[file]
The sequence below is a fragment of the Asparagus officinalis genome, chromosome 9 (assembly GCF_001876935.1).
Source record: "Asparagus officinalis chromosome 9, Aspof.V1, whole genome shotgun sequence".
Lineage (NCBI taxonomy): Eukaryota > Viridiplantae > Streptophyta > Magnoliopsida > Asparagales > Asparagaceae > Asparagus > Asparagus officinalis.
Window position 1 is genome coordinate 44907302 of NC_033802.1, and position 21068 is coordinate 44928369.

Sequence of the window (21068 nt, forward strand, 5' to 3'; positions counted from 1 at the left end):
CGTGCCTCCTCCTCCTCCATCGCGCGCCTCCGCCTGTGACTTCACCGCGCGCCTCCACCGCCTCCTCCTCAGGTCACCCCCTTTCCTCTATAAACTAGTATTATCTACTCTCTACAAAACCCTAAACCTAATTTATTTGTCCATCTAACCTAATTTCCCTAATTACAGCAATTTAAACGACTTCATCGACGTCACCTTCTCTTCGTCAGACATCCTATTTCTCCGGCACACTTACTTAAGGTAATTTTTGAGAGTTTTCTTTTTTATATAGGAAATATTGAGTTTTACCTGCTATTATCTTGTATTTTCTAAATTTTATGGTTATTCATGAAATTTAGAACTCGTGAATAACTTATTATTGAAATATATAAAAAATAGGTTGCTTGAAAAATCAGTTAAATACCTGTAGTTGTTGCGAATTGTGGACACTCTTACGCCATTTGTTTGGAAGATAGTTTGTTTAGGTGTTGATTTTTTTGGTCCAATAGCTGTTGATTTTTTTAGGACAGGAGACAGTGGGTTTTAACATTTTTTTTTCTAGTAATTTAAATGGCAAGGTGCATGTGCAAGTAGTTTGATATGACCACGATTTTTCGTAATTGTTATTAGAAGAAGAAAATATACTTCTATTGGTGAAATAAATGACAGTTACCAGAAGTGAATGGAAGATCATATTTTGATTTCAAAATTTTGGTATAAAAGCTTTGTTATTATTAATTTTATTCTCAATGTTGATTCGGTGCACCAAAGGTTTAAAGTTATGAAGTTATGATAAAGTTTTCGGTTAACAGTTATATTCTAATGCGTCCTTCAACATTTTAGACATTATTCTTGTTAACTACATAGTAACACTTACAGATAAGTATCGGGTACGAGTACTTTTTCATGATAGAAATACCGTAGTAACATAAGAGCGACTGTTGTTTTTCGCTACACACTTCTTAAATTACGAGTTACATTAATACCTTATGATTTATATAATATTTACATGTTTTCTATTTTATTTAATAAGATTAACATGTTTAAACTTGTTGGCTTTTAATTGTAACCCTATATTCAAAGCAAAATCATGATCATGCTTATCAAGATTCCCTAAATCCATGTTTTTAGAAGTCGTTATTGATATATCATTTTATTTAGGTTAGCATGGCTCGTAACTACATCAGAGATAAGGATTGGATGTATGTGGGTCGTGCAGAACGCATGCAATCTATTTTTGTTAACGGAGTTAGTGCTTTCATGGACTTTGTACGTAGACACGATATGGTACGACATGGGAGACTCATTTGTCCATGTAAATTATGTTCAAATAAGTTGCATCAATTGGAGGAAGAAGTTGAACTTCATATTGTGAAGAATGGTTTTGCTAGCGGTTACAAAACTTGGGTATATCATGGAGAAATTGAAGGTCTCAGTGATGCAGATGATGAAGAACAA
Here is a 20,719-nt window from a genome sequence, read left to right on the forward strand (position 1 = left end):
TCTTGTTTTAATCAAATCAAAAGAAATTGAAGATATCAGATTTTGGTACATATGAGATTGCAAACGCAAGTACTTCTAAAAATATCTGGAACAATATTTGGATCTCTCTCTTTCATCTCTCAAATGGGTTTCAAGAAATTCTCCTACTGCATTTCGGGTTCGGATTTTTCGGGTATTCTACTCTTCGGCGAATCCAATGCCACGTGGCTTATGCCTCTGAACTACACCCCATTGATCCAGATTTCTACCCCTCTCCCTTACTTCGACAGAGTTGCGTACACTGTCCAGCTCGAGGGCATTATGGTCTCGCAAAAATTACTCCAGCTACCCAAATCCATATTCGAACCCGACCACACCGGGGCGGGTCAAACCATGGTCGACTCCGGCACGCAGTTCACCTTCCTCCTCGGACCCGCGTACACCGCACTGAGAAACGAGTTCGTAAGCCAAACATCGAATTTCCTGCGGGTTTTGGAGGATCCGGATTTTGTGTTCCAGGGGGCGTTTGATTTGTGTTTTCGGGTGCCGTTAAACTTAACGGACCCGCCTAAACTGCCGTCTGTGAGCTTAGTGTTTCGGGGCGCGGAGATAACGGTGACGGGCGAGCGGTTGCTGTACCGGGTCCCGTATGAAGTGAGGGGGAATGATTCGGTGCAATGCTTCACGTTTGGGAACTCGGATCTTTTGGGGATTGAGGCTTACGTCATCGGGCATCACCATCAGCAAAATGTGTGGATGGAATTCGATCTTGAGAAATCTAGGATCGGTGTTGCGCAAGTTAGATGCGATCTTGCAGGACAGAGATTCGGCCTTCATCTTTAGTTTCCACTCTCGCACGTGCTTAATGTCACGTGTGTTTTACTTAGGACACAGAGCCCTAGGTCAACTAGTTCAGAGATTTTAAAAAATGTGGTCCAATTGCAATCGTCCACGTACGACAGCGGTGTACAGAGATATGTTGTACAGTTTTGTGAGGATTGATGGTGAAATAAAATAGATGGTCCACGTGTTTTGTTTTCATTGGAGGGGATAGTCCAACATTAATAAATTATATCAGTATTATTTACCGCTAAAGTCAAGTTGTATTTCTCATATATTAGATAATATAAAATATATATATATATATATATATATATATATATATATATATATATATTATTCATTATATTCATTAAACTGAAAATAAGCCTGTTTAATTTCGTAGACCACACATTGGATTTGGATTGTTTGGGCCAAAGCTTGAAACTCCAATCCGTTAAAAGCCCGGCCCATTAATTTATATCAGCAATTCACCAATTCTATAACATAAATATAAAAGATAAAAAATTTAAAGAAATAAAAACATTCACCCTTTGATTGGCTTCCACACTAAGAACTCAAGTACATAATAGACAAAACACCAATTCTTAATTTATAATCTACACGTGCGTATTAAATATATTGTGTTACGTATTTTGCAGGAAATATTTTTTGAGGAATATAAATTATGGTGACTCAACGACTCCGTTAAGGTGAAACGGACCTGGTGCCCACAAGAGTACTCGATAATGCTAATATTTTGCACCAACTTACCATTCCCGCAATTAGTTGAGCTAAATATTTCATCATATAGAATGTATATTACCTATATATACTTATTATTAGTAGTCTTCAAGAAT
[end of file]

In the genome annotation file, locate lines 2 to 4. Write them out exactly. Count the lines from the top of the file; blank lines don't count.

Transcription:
Source record: "Asparagus officinalis chromosome 9, Aspof.V1, whole genome shotgun sequence".
Lineage (NCBI taxonomy): Eukaryota > Viridiplantae > Streptophyta > Magnoliopsida > Asparagales > Asparagaceae > Asparagus > Asparagus officinalis.
Window position 1 is genome coordinate 44907302 of NC_033802.1, and position 21068 is coordinate 44928369.